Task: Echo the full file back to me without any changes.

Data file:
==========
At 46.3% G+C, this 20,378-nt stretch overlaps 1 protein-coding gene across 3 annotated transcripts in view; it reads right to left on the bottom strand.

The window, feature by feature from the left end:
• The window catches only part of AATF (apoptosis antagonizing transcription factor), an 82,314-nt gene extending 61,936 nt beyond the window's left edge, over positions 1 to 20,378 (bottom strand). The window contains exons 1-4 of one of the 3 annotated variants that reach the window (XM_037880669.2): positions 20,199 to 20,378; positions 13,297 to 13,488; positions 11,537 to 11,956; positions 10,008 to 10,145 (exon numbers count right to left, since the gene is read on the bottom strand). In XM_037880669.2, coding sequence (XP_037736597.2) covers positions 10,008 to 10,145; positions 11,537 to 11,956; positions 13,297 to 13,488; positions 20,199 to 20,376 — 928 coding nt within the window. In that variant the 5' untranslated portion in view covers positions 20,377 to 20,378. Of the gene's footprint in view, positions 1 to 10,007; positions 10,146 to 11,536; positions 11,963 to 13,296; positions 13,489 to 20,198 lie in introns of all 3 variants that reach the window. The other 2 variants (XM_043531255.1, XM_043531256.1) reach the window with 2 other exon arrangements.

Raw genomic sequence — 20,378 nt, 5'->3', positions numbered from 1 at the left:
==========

At 46.3% G+C, this 20,378-nt stretch overlaps 1 protein-coding gene across 3 annotated transcripts in view; it reads right to left on the bottom strand.

The window, feature by feature from the left end:
• The window catches only part of AATF (apoptosis antagonizing transcription factor), an 82,314-nt gene extending 61,936 nt beyond the window's left edge, over positions 1 to 20,378 (bottom strand). The window contains exons 1-4 of one of the 3 annotated variants that reach the window (XM_037880669.2): positions 20,199 to 20,378; positions 13,297 to 13,488; positions 11,537 to 11,956; positions 10,008 to 10,145 (exon numbers count right to left, since the gene is read on the bottom strand). In XM_037880669.2, coding sequence (XP_037736597.2) covers positions 10,008 to 10,145; positions 11,537 to 11,956; positions 13,297 to 13,488; positions 20,199 to 20,376 — 928 coding nt within the window. In that variant the 5' untranslated portion in view covers positions 20,377 to 20,378. Of the gene's footprint in view, positions 1 to 10,007; positions 10,146 to 11,536; positions 11,963 to 13,296; positions 13,489 to 20,198 lie in introns of all 3 variants that reach the window. The other 2 variants (XM_043531255.1, XM_043531256.1) reach the window with 2 other exon arrangements.

Raw genomic sequence — 20,378 nt, 5'->3', positions numbered from 1 at the left: